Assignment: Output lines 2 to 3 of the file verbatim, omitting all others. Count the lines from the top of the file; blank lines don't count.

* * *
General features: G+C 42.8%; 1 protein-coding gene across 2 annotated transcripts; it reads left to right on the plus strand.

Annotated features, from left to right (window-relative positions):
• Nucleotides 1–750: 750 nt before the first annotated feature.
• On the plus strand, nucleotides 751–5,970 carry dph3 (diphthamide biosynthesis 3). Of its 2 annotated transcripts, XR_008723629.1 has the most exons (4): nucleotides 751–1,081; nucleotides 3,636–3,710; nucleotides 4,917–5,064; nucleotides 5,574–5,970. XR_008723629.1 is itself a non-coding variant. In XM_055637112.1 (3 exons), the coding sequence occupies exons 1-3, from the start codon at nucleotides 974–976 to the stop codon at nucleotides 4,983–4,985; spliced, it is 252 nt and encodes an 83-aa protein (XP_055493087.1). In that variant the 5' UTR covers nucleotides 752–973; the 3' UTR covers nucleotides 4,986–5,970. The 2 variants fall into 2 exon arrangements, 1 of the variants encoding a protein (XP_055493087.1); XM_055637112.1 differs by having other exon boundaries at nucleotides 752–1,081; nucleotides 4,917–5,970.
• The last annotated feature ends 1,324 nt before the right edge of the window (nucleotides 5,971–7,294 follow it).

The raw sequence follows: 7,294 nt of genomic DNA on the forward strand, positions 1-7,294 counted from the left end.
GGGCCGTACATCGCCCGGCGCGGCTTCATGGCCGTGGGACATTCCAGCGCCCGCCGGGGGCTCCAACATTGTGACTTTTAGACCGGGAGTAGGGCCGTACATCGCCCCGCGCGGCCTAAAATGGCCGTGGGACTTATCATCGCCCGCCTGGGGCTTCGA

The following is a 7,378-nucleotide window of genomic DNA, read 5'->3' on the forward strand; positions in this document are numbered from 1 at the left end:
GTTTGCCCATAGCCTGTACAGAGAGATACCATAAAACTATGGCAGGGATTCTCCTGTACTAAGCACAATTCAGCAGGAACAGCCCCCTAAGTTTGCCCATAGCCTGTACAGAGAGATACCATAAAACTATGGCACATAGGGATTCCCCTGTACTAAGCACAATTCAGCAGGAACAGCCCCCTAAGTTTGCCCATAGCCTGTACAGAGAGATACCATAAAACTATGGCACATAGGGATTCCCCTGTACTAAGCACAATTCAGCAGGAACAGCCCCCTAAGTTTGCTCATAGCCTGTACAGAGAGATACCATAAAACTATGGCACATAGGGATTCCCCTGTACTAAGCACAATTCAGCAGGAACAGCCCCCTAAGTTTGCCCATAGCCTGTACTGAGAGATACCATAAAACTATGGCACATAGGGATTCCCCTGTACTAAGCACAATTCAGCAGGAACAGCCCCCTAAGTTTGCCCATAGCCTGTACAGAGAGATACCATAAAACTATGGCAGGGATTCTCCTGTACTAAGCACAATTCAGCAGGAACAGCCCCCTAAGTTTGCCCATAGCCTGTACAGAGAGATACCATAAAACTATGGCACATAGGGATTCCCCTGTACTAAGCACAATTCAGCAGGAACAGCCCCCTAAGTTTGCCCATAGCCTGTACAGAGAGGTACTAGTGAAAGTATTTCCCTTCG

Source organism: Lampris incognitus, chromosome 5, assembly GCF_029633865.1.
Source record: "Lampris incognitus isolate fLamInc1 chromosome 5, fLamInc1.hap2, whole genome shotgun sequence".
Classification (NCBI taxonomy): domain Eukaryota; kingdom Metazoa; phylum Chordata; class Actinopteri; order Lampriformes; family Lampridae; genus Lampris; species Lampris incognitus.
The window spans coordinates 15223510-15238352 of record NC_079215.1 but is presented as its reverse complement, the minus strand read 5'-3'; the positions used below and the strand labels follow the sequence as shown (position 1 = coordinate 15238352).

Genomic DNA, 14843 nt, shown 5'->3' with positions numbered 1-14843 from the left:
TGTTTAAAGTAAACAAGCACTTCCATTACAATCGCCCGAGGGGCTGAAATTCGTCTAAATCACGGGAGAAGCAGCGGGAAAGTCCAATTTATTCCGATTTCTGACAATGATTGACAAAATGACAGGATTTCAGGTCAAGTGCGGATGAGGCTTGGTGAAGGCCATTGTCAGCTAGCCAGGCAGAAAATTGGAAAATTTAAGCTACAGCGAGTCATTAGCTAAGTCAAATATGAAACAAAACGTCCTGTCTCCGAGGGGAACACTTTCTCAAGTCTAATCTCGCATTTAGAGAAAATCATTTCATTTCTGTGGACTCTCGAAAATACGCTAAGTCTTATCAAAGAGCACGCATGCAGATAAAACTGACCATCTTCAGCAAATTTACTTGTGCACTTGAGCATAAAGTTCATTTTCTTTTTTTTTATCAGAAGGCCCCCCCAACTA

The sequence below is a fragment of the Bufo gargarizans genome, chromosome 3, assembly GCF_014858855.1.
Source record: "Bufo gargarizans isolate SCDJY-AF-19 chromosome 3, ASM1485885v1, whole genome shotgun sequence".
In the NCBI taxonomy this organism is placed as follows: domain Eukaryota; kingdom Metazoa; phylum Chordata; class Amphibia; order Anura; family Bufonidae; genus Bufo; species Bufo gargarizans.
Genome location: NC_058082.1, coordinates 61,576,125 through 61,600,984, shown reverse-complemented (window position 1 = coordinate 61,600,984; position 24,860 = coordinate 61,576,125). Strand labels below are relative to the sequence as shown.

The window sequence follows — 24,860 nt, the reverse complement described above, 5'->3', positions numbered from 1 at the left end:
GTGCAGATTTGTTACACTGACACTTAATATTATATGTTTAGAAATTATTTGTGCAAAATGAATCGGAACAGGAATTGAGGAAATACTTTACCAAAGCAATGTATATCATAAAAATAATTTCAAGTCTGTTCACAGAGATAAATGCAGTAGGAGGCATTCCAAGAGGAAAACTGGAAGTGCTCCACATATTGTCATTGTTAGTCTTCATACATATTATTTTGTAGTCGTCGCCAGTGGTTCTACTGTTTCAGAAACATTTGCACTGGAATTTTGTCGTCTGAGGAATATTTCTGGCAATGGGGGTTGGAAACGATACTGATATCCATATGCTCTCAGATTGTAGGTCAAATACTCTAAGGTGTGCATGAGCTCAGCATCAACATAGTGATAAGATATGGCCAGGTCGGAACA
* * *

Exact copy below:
Annotated features, from left to right (window-relative positions):
• Nucleotides 1–750: 750 nt before the first annotated feature.